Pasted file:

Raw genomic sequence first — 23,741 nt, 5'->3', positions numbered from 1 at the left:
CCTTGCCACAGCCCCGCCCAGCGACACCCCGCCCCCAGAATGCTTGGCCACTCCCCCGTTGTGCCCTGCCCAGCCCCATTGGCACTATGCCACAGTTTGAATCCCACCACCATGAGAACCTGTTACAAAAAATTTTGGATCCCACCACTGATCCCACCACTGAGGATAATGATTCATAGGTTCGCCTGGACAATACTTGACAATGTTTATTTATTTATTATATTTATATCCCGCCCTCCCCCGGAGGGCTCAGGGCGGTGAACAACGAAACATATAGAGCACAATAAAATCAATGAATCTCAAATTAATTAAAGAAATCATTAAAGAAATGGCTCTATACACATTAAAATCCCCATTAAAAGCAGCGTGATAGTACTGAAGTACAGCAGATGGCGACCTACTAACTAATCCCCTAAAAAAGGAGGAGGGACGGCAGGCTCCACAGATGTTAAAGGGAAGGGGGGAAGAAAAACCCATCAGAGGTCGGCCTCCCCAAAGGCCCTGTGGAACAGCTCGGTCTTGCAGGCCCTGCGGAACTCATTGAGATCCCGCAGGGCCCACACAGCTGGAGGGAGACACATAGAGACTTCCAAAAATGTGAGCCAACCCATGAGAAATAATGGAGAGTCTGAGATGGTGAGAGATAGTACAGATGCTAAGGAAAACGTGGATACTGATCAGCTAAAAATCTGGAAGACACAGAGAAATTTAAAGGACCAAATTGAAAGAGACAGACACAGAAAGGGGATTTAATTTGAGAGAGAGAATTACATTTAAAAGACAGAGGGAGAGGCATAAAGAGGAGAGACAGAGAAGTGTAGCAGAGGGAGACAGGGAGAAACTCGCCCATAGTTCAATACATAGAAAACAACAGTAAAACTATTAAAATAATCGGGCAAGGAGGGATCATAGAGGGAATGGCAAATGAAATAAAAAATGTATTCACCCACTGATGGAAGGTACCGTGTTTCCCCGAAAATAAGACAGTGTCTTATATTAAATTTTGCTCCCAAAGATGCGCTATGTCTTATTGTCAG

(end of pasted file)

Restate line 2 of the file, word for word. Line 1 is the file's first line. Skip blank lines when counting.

CCTTGCCACAGCCCCGCCCAGCGACACCCCGCCCCCAGAATGCTTGGCCACTCCCCCGTTGTGCCCTGCCCAGCCCCATTGGCACTATGCCACAGTTTGAATCCCACCACCATGAGAACCTGTTACAAAAAATTTTGGATCCCACCACTGATCCCACCACTGAGGATAATGATTCATAGGTTCGCCTGGACAATACTTGACAATGTTTATTTATTTATTATATTTATATCCCGCCCTCCCCCGGAGGGCTCAGGGCGGTGAACAACGAAACATATAGAGCACAATAAAATCAATGAATCTCAAATTAATTAAAGAAATCATTAAAGAAATGGCTCTATACACATTAAAATCCCCATTAAAAGCAGCGTGATAGTACTGAAGTACAGCAGATGGCGACCTACTAACTAATCCCCTAAAAAAGGAGGAGGGACGGCAGGCTCCACAGATGTTAAAGGGAAGGGGGGAAGAAAAACCCATCAGAGGTCGGCCTCCCCAAAGGCCCTGTGGAACAGCTCGGTCTTGCAGGCCCTGCGGAACTCATTGAGATCCCGCAGGGCCCACACAGCTGGAGGGAGACACATAGAGACTTCCAAAAATGTGAGCCAACCCATGAGAAATAATGGAGAGTCTGAGATGGTGAGAGATAGTACAGATGCTAAGGAAAACGTGGATACTGATCAGCTAAAAATCTGGAAGACACAGAGAAATTTAAAGGACCAAATTGAAAGAGACAGACACAGAAAGGGGATTTAATTTGAGAGAGAGAATTACATTTAAAAGACAGAGGGAGAGGCATAAAGAGGAGAGACAGAGAAGTGTAGCAGAGGGAGACAGGGAGAAACTCGCCCATAGTTCAATACATAGAAAACAACAGTAAAACTATTAAAATAATCGGGCAAGGAGGGATCATAGAGGGAATGGCAAATGAAATAAAAAATGTATTCACCCACTGATGGAAGGTACCGTGTTTCCCCGAAAATAAGACAGTGTCTTATATTAAATTTTGCTCCCAAAGATGCGCTATGTCTTATTGTCAG